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BD "bigdave2020" (UK)
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Canon PowerShot SX120 IS Digital Camera (10 Megapixel, 10x Optical Zoom) 3.0 inch LCD
Canon PowerShot SX120 IS Digital Camera (10 Megapixel, 10x Optical Zoom) 3.0 inch LCD

3 of 3 people found the following review helpful
3.0 out of 5 stars Good build, great pics... but battery life questionable..., 6 Jan. 2011
Verified Purchase(What is this?)
I am an experienced photographer who has owned and handled all levels and manner of photographic hardware (mainly Nikon and Canon) since my teens until the present day, with extensive experience of wildlife, portraiture, weddings and sports genres, and I agree with the comments made regarding battery life (although a one star review is a bit harsh!) In short the battery life is terrible and way below the standard I would expect. With a pair of brand new alkaline high power batteries with the picture quality levels set at what I like to use (and should be able to as this is what the camera is designed to do) and the occasional bit of fill in flash or zoom, and its 50-60 shots (at best) and your done! I got approx 40 more shots if using the recommended rechargables with similar levels of use, but again that was it. I would expect more from Canon and the battery life issue in my view let's the camera down. I want to be able to take a camera out with me and feel confident that I will be able to capture all of the shots I need, the SX120IS did not give me that confidence. My better half has an IXUS 130 and the battery life from the manufacturers rechargeable cell is fantastic so this proves it can be done.

On the other hand on the positive side, the picture quality I was very impressed with for the price, even when using the zoom fully extended. Canon's trademark IS technology working well, even with panning sports shots on full zoom. Build quality was excellent and the menus are up to the usual clear and intuitive standard. The only time I found the camera struggled was in half light conditions where the camera seem confused with contrast and whether to initiate the flash or not but the SX120IS is not unique in this regard.

The SX120IS has now been replaced with the SX130IS so a 120 can be picked for a small amount of money and now represents such a lot of camera for the outlay, but it would seem reading through the reviews published so far for the SX130IS, the battery life situation has not been addressed by Canon. After a few weeks of trying to persevere with the SX120IS, I sold it on (the first camera I have ever done this with) and now my better half's IXUS is the default non SLR that is taken out with us on walks and to family events.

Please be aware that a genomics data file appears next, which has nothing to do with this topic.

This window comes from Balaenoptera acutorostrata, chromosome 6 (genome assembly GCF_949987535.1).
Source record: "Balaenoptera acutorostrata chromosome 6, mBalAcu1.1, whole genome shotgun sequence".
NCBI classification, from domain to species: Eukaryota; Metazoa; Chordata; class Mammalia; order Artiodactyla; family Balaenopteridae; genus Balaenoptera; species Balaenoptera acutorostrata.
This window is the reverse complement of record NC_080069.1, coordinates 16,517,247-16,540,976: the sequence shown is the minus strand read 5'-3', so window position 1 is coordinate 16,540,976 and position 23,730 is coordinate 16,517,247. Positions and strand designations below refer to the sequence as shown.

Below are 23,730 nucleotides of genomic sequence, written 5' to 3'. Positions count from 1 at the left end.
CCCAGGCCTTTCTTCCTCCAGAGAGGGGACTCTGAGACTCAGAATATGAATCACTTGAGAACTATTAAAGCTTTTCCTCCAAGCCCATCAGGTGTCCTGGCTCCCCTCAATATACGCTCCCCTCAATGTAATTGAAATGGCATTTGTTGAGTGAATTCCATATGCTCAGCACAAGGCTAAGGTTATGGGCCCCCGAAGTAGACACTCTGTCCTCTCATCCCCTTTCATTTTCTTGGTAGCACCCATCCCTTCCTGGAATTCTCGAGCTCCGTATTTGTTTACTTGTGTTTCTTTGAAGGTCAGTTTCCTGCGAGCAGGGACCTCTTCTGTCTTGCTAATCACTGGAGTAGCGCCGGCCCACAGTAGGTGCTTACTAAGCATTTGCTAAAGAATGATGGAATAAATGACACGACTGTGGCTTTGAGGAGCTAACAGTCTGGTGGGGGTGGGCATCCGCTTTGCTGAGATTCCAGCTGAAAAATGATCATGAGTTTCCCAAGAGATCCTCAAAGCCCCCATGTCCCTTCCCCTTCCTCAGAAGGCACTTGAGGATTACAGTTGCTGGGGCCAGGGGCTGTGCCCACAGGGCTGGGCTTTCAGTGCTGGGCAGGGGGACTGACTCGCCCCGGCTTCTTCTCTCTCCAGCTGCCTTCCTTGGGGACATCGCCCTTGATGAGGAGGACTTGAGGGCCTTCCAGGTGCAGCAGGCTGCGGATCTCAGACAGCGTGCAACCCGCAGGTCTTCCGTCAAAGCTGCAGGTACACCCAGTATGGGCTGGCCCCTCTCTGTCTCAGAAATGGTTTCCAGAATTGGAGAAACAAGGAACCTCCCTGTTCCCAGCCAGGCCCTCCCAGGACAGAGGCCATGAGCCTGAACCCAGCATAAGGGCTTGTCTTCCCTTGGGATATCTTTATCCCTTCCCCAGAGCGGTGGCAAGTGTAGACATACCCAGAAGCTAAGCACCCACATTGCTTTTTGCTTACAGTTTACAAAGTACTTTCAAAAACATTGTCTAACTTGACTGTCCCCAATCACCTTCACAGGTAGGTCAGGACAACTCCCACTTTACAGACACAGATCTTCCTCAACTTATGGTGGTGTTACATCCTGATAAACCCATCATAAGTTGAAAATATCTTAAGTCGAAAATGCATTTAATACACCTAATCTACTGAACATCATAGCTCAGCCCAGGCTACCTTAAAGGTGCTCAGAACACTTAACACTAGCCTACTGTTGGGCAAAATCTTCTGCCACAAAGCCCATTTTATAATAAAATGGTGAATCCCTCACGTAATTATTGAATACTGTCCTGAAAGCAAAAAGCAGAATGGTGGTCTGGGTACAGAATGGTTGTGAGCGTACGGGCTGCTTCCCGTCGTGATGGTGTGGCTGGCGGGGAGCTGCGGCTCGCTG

In my view unless you really need a compact camera with an optical zoom beyond 4x or 5x or a 3" LCD viewing screen, go for an IXUS model instead.


New Urban Farmer
New Urban Farmer
by Celia Brooks Brown
Edition: Paperback

1 of 1 people found the following review helpful
3.0 out of 5 stars Aspiration not information..., 4 Jan. 2011
This review is from: New Urban Farmer (Paperback)
Customer review from the Amazon Vine Programme (What's this?)
What this book provides is one person's experiences and anecdotes and tales of growing their own, which whilst entertaining and enjoyable and something to discuss whilst sharing coffee's with your friends, if you are after a more thorough guide to growing your own I would look elsewhere.

I would describe this book as a `lifestyle' advice book which in this case presents itself in an idealistic and pretty world of red brick terrace middle classness complete with Cath Kidston bunting, shaker cabinets, Le Creuset pots and Aga ovens which from a style point of view may seem lovely but ultimately leaves the reader wanting more.

I ordered this book for my better half who enjoys this type and style of publication and the proof of this books success (or lack of) is `The New urban Farmer' rather being a serious guide to refer to, has now become an ornament gathering dust on the shelf, alongside the Jamie Oliver and Gordon Ramsay cookbooks.


AmazonBasics Universal Camera Case FF Black
AmazonBasics Universal Camera Case FF Black

2.0 out of 5 stars Good until the zip broke, 2 Dec. 2010
Customer review from the Amazon Vine Programme (What's this?)
I was initially impressed with this camera case and thought it represented good value but after only three months light use the zip decided to break rendering it useless. Initially good value but spend a bit more and you will get a product that lasts.


Jabra Halo Bluetooth Stereo Headphones
Jabra Halo Bluetooth Stereo Headphones

1 of 1 people found the following review helpful
3.0 out of 5 stars Good sound quality but poor value and function, 2 Dec. 2010
Customer review from the Amazon Vine Programme (What's this?)